When Good Habits Backfire | Kitzur Shulchan Aruch Notes

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(This post is part of the Kitzur Shulchan Aruch Notes series.)

Chapter/Siman 6

In this chapter, we learn about something which I’ve already written about: the value of reciting a bracha — a blessing. While the importance seems to be understood in the text (you can read my past article on it learn about the benefit of incorporating the recitation of blessings in your daily life), this text tells how to recite a bracha.

  • Know which blessing you are about to recite so you don’t say God’s Name in vain.
  • Take time to understand and savor the meaning of what you’re saying.
  • Don’t recite the blessing solely out of habit and without thought.
  • Don’t multitask while reciting a blessing.
  • If someone makes a blessing around you that you agree with, say “amen” to it as well.
  • Etc.

The source texts used to substantiate the claim that you shouldn’t recite a blessing thoughtlessly comes from the prophet Isaiah 29:13:

“My Lord said: Because that people has approached [Me] with its mouth And honored Me with its lips, But has kept its heart far from Me, And its worship of Me has been A commandment of men, learned by rote—”

All too often, it’s easier to make poor decisions than choices that are good for us at the moment. Developing positive habits help to remove the friction of making great choices.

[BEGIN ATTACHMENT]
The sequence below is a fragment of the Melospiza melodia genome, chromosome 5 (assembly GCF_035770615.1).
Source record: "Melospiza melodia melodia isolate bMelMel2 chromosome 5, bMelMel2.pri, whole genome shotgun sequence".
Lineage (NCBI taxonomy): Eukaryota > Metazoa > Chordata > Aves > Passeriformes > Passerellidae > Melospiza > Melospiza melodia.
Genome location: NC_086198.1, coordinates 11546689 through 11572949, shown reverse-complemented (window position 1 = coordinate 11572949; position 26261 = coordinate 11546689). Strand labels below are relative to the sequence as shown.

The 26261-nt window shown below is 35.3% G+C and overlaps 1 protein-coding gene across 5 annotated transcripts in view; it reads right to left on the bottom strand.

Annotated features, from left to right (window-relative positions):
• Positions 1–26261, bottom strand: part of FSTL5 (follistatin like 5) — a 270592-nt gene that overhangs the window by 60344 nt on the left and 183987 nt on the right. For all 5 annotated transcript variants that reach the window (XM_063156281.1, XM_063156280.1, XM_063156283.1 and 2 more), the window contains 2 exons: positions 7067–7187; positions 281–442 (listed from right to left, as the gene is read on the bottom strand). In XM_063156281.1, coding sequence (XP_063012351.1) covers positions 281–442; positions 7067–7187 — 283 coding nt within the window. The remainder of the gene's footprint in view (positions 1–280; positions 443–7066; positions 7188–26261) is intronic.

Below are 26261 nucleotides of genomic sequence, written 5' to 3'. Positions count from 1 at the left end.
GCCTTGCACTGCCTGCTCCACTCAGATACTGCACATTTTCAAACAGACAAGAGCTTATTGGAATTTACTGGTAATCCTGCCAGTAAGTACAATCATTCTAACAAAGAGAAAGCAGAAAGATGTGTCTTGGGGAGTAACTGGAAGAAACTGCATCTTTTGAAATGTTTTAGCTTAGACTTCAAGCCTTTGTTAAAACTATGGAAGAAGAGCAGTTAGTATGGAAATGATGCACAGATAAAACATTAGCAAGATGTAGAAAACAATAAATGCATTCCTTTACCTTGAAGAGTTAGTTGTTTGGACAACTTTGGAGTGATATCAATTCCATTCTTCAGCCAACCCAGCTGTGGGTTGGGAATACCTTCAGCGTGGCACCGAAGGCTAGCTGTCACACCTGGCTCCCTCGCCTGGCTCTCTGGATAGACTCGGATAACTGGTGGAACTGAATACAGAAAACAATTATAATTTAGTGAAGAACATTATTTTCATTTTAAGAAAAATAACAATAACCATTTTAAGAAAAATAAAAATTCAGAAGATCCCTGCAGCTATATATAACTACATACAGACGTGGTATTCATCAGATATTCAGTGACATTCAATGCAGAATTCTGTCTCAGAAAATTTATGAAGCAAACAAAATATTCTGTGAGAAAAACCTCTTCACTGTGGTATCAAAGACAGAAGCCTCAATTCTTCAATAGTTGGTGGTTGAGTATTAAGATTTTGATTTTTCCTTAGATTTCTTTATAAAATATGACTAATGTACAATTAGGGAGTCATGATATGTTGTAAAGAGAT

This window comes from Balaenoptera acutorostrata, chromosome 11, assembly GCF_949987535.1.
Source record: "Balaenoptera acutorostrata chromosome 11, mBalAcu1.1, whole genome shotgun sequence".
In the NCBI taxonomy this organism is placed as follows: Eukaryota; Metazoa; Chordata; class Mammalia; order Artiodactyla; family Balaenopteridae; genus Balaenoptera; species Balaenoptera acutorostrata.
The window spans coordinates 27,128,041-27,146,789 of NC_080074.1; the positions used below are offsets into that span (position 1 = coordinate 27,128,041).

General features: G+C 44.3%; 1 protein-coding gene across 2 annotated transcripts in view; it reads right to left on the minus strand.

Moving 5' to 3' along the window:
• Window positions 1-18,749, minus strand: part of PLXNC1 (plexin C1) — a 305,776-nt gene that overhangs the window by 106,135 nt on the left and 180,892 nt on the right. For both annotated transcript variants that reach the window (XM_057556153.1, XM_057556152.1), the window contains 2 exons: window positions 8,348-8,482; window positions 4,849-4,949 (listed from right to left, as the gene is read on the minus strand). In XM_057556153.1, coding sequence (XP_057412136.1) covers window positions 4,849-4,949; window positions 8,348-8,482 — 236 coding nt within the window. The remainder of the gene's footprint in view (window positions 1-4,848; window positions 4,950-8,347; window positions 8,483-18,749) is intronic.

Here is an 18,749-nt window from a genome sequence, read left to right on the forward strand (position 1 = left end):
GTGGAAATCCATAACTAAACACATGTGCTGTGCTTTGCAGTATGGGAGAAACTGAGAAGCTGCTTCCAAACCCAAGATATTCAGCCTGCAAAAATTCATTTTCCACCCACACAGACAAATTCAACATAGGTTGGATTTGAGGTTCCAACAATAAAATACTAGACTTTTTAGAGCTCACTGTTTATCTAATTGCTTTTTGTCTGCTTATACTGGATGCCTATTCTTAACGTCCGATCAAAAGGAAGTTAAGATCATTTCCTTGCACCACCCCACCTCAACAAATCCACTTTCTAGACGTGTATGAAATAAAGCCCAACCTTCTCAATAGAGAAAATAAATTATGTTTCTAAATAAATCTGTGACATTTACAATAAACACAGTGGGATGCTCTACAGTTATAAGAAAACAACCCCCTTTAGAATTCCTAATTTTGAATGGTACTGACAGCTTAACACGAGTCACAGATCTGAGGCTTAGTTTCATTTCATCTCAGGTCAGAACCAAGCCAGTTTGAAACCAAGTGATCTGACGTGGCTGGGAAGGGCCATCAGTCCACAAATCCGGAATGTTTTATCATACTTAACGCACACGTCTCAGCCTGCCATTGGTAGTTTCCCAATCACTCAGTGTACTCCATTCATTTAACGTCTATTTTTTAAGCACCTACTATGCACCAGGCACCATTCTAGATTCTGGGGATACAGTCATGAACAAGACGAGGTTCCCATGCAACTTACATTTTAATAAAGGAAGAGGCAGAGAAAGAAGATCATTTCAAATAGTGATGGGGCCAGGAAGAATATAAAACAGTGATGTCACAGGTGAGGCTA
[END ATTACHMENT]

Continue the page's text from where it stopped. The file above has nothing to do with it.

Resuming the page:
While we can afford to allow most habits to be mindless (drinking more water, exercising, etc.), there are instances where it’s worthwhile to “wake up” and be present. Spending time with loved ones, consuming useful content, and prayer — these are instances where only the cue to perform these activities should be habitual. While eating something can be a cue that you need to make a blessing, the blessing itself should not be a mindless utterance.

It’s important to remember which habits can afford to be mindless and which habits require mindless cues that lead to true mindfulness. Other positive habits can also be connected to others.

To try:

Cues

  • Eating can be a cue to make a blessing.
  • Putting your kids to bed can be a cue to exercise.
  • Etc.

Batching

  • Making coffee can be batched with practicing meditation.
  • Feeding the cat can be batched with going morning prayer.
  • Etc.

While I’d like to say that habit cues and habit batching were my ideas, I can’t take credit. I read about them in James Clear’s Atomic Habits which I recommend to everyone.


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Ken Lane

Intentional Living & Pragmatic Spirituality writer by night and early morning. Marketing writer by day. Musician. Family man. Jew. Okie. Meat popsicle.
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